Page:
Tuesday, March 26, 2013

Calcium Chondrocalcinosis

Today's post has an update on Mom, followed by some exciting family news at the end. In the previous update I reported that she had another permacath inserted on March 15 due to issues accessing her fistula. So this past week her dialysis sessions actually went rather smoothly since they've been using the permacath and giving her arm a rest. On the positive side, having a permacath actually speeds things up because they no longer have to spend time trying to get the needles into her arm correctly, which is often quite painful. On the negative side, a permacath is somewhat of a pain for the patient to take care of due to all the precautions, especially while bathing.

They did use the fistula again today (Monday), and I'll report on that later in this post. But first, some new health news for Mom came up last week. On Tuesday, March 19 she had her periodic rheumatologist appointment (with Dr. C) for her arthritis. She told him about something she has been noticing for a couple of weeks. During dialysis sessions when they use the fistula, the little finger on her right hand swells up considerably and it's painful to bend it. The swelling goes down shortly after dialysis, but the pain lingers much longer. Dr. C said it's likely some sort of calcification related to dialysis and there's nothing that can be done about it. He's been practicing for 40 years and he rarely if ever sees it.

I did some research after she told me about it and it sounds like it is something called either calcium oxalate associated arthritis or calcium chondrocalcinosis. It is unique to dialysis patients. There is no specific treatment for it, and treatments to ease the symptoms have a poor response. So once again, Mom has some rare condition and there isn't much to be done about it. She said she's tired of being so special. Hopefully this one will remain confined to her little finger.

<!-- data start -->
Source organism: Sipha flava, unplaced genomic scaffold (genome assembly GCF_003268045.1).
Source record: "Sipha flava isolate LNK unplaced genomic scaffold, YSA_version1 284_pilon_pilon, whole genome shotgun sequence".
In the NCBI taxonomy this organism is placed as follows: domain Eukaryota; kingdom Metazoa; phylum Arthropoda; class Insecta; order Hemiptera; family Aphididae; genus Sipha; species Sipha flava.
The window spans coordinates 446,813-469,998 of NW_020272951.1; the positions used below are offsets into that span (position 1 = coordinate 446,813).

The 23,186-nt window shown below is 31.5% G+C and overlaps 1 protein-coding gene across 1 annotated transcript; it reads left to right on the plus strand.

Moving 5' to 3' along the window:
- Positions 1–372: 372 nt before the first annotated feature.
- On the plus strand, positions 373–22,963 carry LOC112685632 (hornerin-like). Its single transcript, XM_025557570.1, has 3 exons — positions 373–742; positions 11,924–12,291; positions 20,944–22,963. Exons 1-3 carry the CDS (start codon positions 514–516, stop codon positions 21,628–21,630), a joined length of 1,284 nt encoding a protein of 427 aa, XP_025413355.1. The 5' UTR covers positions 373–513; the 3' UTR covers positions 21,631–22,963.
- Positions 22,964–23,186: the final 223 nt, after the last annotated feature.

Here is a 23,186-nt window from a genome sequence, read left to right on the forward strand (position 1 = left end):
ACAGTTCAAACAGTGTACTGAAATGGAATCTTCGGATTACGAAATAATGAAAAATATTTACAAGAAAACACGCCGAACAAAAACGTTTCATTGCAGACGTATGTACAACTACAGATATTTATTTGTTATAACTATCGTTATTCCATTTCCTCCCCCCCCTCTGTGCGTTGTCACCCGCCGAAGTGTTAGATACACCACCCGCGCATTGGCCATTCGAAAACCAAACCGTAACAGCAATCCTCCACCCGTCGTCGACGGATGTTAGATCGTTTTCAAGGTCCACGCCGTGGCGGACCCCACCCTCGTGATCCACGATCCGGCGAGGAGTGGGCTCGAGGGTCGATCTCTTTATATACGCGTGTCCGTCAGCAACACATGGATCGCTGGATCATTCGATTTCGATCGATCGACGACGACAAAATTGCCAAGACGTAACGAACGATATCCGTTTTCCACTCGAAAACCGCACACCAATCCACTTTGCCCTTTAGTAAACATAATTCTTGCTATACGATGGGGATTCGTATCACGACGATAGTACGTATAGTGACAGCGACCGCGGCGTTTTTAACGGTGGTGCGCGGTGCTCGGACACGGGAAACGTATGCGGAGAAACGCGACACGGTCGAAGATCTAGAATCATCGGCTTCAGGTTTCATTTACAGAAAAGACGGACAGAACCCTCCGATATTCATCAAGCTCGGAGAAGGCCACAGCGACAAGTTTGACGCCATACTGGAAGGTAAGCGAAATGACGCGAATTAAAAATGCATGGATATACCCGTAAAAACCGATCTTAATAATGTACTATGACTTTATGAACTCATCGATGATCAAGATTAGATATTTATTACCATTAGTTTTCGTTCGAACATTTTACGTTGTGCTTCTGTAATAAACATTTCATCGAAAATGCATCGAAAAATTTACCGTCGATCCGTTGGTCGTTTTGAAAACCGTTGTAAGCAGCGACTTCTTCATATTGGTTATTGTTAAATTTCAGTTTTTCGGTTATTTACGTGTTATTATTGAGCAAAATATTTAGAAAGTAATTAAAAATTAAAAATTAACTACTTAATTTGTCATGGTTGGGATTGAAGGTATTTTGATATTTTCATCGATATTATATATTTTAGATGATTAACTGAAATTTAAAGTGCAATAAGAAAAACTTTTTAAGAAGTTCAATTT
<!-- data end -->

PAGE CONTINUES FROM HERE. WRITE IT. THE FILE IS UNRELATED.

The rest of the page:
So, how did dialysis go today, using the fistula after a week of rest? According to Mom it went pretty well. She didn't have as much pain during the needle insertion, probably for a couple of reasons. First, before leaving for dialysis she used the lidocaine cream on her arm, which she has done before, but this time it had been on there longer because it took them so long to get started. Second, they have gone down a needle size temporarily while they try to get some success with using the fistula. There were no issues getting the needles in, and no issues with the machine clogging up. But the tech who got her started said he definitely thinks she needs to have the fistula raised up closer to the surface of the skin, so we'll see what happens there.

Finally, the exciting family news is that we have an addition to the family tree. Mom became a great-grandmother and I became a grandfather, a first for both of us, when my daughter gave birth to a baby boy a few days ago. Everyone is doing fine. I've only seen pictures so far, but I can already tell he's the cutest, brightest baby there ever was.

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